The Internet has revolutionized communications, but its conveniences and uses also has its downsides when it comes to user privacy and anonymity. If you’re serious about your security and privacy when connected to the internet, you should consider enabling DNS-over-HTTPS (DoH) in your web browser.
Currently, only Mozilla Firefox and Google Chrome support the DoH web protocol. However, both of the web browsers don’t have DNS-over-HTTPS enabled out of the box. Users will have to tweak some advanced settings to get DoH up and running.
What is DoH and How Does it Work?
DNS-over-HTTPS (DoH) is a new web protocol. Just like the Original DNS protocol, it works by sending the domain name that a user requested to a DNS server as a query and look up the IP address for a specific website.
However, the traditional DNS protocol sends the request to servers over a plain text connection, whereas the new DoH protocol sends the domain name to a DoH-compatible DNS server using an encrypted HTTPS connection. This prevents third-party observers from seeing what websites you are about to access.
To make the whole process more secure, a secondary layer of DoH protocol can be implemented at an app level, which forces apps to send data packets and redirect network traffic through a list of encrypted DoH compatible DNS servers.
If you are considering enabling DoH protocol in your Firefox or Chrome browser, continue reading this article as we have compiled a step-by-step guide on how to enable DoH in Firefox and Chrome.
How to Enable DNS-over-HTTPS in Your Browser
- Enabling DoH in Mozilla Firefox
- Enabling DoH in Google Chrome
Enabling DoH in Mozilla Firefox
You can enable DoH in your Firefox connection settings. Before proceeding, make sure you have the latest version of Mozilla Firefox. Here’s how to do it:
- Launch Firefox on your PC. Now click on the three-lined sandwich icon (☰) and choose Options.
- Now, in the General section, scroll down to the Network Settings panel and click on the ‘Settings…’ button.
- A dialog box will open up. Scroll down to Enable DNS over HTTPS. Click on the tick box to enable it.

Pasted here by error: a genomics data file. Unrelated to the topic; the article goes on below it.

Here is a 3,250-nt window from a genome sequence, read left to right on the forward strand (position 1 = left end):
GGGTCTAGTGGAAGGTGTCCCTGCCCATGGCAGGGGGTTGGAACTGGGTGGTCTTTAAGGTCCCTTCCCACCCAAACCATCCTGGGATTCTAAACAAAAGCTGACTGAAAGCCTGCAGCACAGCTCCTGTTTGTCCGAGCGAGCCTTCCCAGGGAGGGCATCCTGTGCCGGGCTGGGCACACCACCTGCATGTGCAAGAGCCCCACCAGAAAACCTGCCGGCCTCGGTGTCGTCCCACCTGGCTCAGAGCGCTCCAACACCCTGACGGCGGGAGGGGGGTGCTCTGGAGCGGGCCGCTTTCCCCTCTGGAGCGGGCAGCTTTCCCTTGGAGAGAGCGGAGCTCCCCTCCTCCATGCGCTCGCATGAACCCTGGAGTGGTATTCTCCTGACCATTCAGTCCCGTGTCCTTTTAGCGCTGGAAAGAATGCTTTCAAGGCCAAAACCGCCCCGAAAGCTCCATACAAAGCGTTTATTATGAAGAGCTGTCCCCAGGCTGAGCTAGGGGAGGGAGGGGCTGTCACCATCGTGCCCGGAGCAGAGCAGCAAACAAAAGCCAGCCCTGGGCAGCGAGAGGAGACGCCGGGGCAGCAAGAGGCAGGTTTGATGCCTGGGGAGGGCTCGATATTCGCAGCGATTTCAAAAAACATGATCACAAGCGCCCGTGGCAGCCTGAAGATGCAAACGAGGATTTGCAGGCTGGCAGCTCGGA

- You can also change your preferred DoH resolver from the same menu. Click on Use Default to use the built-in Cloudflare resolver (184.108.40.206) or use one of your choices from the GitHub list here.
Enabling DoH in Google Chrome
In Chrome, enabling DoH in Chrome isn’t as easy as Firefox, because Google is still working to properly implement the web protocol in Chrome. There is no user interface or hidden chrome flags to enable DoH. Users have to use a command-line flag in the launch options of Chrome. Here’s how to do it:
- Find your Chrome shortcut on your desktop.
- Right-click on the shortcut, and then click on Properties from the drop-down menu.
- In the Target field, paste the following text at the end of the shortcut path: –enable-features=”dns-over-https<DoHTrial” –force-fieldtrials=”DoHTrial/Group1″ –force-fieldtrial-params=”DoHTrial.Group1:server/https%3A%2F%2F220.127.116.11%2Fdns-query/method/POST
- The above command line will force Chrome to use the Cloudflare DoH server. You can replace 18.104.22.168 with dns.google if you want to use Google’s DoH instead. For any other DoH server, click here and choose from the list.
- Make sure the full string is like this: C:\Program Files (x86)\Google\Chrome\Application\chrome.exe –enable-features=”dns-over-https<DoHTrial” –force-fieldtrials=”DoHTrial/Group1″ –force-fieldtrial-params=”DoHTrial.Group1:server/https%3A%2F%2F22.214.171.124%2Fdns-query/method/POST Otherwise it won’t work. Now, click on Apply to save the changes.
You can now launch Google Chrome with DoH protocol enabled. To make sure it’s working properly, go to https://126.96.36.199/help and check if it says ‘Yes’ for ‘Using DNS over HTTPS (DoH)’ in the Debug Information.
Pros and Cons of using DoH
Here are some pros and cons of using DoH in your web browser:
- All DoH traffic goes through HTTPS encryption and sent to a DoH DNS resolver, which means that the domain name queries are encrypted and remain hidden to the standard network traffic.
- App-level DoH can bypass OS-level DNS settings, which are the ones set by your local internet service providers (ISP). This means that DoH- supported applications such as web browsers can bypass your ISP’s network filters and gives you the ability to access content blocked by your ISP or the government.
- Your ISP won’t be able to collect and sell your personal information related to your browsing activity to third-party advertisers.
- Some organizations put special policies on DNS to block malware, monitor browser activities or filter browser’s access to specific websites. When DoH is enabled, it’s an active violation of the special policies.
- DoH can potentially affect your internet speed, but according to Mozilla’s test results, the default DoH resolver in Mozilla Firefox has a minimal impact and in many cases, the conducted tests showed improvement.
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